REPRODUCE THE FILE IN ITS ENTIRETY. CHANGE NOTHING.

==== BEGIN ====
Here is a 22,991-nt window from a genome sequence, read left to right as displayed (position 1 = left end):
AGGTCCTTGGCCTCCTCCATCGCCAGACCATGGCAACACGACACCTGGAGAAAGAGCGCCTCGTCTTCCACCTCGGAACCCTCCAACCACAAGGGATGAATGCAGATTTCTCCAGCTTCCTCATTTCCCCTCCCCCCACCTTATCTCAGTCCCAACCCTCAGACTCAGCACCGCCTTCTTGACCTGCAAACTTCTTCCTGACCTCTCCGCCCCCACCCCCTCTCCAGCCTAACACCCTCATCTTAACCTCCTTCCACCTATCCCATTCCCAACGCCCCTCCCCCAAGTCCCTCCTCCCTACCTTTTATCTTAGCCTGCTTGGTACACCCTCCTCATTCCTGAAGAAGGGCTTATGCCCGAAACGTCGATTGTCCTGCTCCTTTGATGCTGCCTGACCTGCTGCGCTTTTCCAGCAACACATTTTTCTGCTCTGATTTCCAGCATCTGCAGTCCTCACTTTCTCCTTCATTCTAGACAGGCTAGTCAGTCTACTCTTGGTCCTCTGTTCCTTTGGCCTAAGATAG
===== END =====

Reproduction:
Here is a 22,991-nt window from a genome sequence, read left to right as displayed (position 1 = left end):
AGGTCCTTGGCCTCCTCCATCGCCAGACCATGGCAACACGACACCTGGAGAAAGAGCGCCTCGTCTTCCACCTCGGAACCCTCCAACCACAAGGGATGAATGCAGATTTCTCCAGCTTCCTCATTTCCCCTCCCCCCACCTTATCTCAGTCCCAACCCTCAGACTCAGCACCGCCTTCTTGACCTGCAAACTTCTTCCTGACCTCTCCGCCCCCACCCCCTCTCCAGCCTAACACCCTCATCTTAACCTCCTTCCACCTATCCCATTCCCAACGCCCCTCCCCCAAGTCCCTCCTCCCTACCTTTTATCTTAGCCTGCTTGGTACACCCTCCTCATTCCTGAAGAAGGGCTTATGCCCGAAACGTCGATTGTCCTGCTCCTTTGATGCTGCCTGACCTGCTGCGCTTTTCCAGCAACACATTTTTCTGCTCTGATTTCCAGCATCTGCAGTCCTCACTTTCTCCTTCATTCTAGACAGGCTAGTCAGTCTACTCTTGGTCCTCTGTTCCTTTGGCCTAAGATAG